You anticipate this sweet little baby being born the second you see that positive pregnancy test, you envision calm snuggle sessions, and peacefully watching them doze off to sleep….and for some parents this is the reality, but for some parents this is far from it.


My Story.

Short background. Before becoming a Pediatric Sleep Consultant, I worked in the hospital as a Pediatric Nurse. I knew all about colic, underdeveloped gastrointestinal systems, why sleep was important for development, growth, and mood, but nothing could prepare me when on maternity leave with my second baby.

Picture waking up, feeding your baby, sending other kids off to school, scrolling through emails and Instagram, just WAITING for the day to erupt.

This was me.  Almost every day at 10AM my precious little baby girl would start to cry. We tired gas drops, probiotics, going dairy free, pumping milk, formula. You name it, we tried it.

The ONLY way she calmed down was in her swing at speed 89959 with blaring white noise or driving in the car. (We spent a lot of money on gas back in those days.)

She would never seem comfortable in my arms when awake, and when she would eventually cry to the point of exhaustion, her naps would be only 30 minutes. 

The crying would escalate and become higher pitched into the early evening hours.  We watched a lot of the show “The Voice” during those days since her cries wouldn’t let us be ever be able to follow a storyline.

Her saving grace was that she worked herself up so much all day that she was ready to get swaddled snug and be asleep by 7pm at night. 

My pediatrician was great, but I continuously got the answer, “It seems to be colic, unfortunately this happens and just has to pass.” 

Which left me with tons of questions like,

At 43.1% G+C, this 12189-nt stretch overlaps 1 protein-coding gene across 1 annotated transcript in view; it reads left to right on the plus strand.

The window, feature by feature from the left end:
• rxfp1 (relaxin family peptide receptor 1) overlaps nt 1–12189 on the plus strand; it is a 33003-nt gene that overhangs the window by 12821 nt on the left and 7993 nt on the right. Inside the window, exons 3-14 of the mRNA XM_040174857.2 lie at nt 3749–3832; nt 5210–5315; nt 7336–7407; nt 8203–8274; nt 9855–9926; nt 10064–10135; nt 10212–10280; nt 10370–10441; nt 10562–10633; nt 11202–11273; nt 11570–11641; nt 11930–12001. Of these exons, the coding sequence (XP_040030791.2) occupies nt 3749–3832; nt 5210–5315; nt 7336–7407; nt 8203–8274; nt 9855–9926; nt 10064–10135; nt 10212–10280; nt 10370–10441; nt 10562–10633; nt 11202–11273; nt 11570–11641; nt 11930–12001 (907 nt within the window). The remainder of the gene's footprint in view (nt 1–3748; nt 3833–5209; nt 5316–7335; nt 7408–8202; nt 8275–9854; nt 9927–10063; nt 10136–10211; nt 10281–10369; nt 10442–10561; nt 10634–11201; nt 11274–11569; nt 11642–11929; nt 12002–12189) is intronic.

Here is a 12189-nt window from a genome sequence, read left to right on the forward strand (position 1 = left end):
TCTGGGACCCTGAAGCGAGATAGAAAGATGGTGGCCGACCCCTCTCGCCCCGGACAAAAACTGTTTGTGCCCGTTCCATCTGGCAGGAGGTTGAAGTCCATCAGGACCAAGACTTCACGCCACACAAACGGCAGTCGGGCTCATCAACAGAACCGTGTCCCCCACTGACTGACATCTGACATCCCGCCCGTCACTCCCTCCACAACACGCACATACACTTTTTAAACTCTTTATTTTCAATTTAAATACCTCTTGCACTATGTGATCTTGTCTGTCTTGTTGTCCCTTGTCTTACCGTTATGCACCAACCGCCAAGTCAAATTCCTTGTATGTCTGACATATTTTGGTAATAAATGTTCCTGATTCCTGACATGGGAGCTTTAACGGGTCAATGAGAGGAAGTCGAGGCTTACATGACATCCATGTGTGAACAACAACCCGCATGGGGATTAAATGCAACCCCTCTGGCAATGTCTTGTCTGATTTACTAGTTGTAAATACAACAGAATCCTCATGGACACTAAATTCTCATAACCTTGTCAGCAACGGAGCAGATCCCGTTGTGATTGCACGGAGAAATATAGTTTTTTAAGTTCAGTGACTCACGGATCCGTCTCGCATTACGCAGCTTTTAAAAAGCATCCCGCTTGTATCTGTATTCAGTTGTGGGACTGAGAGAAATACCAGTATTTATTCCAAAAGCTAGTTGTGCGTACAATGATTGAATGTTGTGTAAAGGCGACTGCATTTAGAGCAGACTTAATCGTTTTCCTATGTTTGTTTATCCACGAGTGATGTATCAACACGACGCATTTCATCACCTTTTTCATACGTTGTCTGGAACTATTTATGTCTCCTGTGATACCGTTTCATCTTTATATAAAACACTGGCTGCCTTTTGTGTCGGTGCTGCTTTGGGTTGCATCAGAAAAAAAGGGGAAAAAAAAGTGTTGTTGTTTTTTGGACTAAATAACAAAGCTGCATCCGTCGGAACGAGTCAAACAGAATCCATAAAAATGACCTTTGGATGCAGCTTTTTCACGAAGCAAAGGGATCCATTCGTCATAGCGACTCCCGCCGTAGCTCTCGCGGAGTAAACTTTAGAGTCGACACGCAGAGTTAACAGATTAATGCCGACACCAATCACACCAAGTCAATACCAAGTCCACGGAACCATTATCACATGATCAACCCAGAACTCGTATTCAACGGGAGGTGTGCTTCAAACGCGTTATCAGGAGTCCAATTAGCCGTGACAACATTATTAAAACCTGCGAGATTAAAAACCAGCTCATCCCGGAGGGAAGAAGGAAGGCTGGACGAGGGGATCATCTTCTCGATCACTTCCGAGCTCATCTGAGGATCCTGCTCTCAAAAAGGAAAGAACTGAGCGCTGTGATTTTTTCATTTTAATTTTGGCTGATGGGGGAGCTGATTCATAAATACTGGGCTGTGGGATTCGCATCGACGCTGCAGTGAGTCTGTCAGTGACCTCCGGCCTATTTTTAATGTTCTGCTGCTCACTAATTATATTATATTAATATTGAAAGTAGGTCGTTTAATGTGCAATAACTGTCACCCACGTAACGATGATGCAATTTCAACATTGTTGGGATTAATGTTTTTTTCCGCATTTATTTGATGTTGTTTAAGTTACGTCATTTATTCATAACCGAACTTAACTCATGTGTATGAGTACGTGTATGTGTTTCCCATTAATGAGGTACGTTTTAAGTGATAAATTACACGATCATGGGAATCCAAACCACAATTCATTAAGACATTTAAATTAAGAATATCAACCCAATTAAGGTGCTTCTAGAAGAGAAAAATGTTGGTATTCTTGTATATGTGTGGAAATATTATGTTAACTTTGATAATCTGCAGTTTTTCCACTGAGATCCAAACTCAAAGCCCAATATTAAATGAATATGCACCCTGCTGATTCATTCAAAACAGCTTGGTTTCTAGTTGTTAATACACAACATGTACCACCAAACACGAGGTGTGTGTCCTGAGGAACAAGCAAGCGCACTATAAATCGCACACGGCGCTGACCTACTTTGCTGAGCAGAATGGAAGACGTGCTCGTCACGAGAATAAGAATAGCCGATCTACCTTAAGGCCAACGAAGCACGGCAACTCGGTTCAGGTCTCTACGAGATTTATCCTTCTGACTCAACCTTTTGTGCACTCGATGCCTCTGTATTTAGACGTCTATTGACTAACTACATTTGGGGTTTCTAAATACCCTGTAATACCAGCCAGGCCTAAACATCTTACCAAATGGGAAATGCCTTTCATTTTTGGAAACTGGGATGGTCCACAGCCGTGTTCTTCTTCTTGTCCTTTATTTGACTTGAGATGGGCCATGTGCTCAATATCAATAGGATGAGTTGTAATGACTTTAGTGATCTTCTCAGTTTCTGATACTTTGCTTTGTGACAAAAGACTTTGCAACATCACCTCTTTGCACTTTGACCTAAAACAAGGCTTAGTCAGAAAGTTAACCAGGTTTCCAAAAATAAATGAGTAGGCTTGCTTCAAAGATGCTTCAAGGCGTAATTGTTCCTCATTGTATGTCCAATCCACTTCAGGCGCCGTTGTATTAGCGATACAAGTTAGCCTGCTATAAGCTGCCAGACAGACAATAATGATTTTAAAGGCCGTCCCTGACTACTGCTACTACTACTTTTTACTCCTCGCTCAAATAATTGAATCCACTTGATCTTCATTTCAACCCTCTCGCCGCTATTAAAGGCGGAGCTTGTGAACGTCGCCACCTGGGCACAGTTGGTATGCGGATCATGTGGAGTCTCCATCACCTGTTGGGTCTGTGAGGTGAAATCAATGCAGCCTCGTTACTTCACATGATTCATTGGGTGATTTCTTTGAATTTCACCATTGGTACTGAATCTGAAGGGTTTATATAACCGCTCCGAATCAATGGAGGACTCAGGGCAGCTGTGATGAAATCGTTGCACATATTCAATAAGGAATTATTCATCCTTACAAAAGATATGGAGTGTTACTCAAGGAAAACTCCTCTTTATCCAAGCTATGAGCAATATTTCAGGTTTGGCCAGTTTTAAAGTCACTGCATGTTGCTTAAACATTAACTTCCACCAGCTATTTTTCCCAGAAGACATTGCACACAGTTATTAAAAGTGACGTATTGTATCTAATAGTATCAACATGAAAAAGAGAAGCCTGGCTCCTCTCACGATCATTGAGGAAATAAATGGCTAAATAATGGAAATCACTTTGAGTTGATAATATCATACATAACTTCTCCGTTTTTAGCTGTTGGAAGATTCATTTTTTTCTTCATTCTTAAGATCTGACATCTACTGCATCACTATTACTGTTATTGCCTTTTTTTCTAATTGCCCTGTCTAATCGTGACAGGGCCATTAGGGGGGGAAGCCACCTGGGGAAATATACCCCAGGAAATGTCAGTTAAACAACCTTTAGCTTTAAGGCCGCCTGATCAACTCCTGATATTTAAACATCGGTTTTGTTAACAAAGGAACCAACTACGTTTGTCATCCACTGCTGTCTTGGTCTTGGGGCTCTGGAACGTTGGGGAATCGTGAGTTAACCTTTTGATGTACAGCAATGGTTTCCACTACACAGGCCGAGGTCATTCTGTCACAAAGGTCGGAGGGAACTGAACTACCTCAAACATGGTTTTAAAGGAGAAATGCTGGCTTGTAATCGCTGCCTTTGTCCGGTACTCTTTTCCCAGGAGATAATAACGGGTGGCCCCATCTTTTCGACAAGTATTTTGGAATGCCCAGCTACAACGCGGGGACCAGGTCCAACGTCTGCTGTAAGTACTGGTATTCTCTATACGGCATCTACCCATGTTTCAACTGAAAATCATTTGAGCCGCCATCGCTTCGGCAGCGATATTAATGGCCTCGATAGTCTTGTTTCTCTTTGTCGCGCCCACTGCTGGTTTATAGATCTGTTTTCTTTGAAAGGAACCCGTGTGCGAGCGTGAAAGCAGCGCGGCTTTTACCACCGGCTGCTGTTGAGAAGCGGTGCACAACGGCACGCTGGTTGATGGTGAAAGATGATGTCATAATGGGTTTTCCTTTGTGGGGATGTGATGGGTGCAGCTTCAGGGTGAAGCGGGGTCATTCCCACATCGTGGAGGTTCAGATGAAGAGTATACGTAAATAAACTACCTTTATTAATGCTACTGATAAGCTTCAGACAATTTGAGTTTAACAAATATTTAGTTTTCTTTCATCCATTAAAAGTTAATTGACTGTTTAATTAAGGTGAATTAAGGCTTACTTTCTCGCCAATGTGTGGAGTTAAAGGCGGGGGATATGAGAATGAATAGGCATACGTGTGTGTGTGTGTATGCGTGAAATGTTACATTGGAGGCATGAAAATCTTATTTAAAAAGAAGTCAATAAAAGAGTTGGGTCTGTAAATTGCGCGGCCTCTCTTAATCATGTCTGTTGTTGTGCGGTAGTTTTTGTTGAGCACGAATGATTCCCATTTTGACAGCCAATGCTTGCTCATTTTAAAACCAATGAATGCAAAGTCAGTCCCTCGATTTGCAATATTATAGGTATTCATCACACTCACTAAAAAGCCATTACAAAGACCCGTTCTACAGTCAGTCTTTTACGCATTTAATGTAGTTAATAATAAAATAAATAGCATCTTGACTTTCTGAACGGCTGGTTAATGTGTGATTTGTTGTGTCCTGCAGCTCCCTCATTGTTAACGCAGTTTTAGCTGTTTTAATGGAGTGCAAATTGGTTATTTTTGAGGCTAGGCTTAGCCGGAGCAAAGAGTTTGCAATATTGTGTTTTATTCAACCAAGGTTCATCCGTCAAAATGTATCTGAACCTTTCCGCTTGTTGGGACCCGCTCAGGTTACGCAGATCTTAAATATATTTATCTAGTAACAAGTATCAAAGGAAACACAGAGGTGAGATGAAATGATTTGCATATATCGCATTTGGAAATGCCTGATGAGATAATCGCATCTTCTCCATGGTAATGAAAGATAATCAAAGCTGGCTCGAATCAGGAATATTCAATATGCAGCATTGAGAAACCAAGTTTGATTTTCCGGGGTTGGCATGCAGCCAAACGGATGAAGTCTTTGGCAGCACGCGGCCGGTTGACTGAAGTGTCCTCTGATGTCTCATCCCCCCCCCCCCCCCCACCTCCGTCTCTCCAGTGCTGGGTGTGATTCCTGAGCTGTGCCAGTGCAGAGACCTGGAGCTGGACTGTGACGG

I felt defeated. But was it colic? Or was I just missing her sleep cues and creating an overtired baby every day? (Questions I can ask myself now!)


Colic Vs. Overtired.

Colic is described as frequent, prolonged, and intense crying or fussiness in a healthy infant. (Mayo Clinic) The cause is unknown, but hypnotized to be related to dietary issues, extra gas, or maybe an underdeveloped digestive system.

  • Peak time to start is about 6 weeks old and begins to decline around 4 months old
  • Will notice high pitched screaming
  • Extreme fussiness
  • Predictable timing of crying
  • Body tension

The main guidelines for determining Colic are “The Rule of Three”:

  1. Episodes last at least 3 hours in length
  2. Occurs at least 3 days a week
  3. Persists at least 3 weeks in a row 

Check, Check, Check. My baby had colic. But these “rules” are super vague. 

So now, you might be thinking .... “That’s us, that’s my baby!!” Or, “OK No, my baby isn’t that bad, but they do have some of the similar symptoms.” 

Did you know that an OVERTIRED baby can mimic colic symptoms??

  • Back Arching
  • Hysterical Crying
  • Hands in fists
  • Rigid tone
  • Difficult to console 

Looks similar right???

If you feel like you are questioning if you baby might have colic, but doesn’t fit into the full definition of what colic is, I challenge you to try re-evaluating your baby’s sleep. Even if your baby fits the colic definition, I still challenge you to look at your child’s sleep!!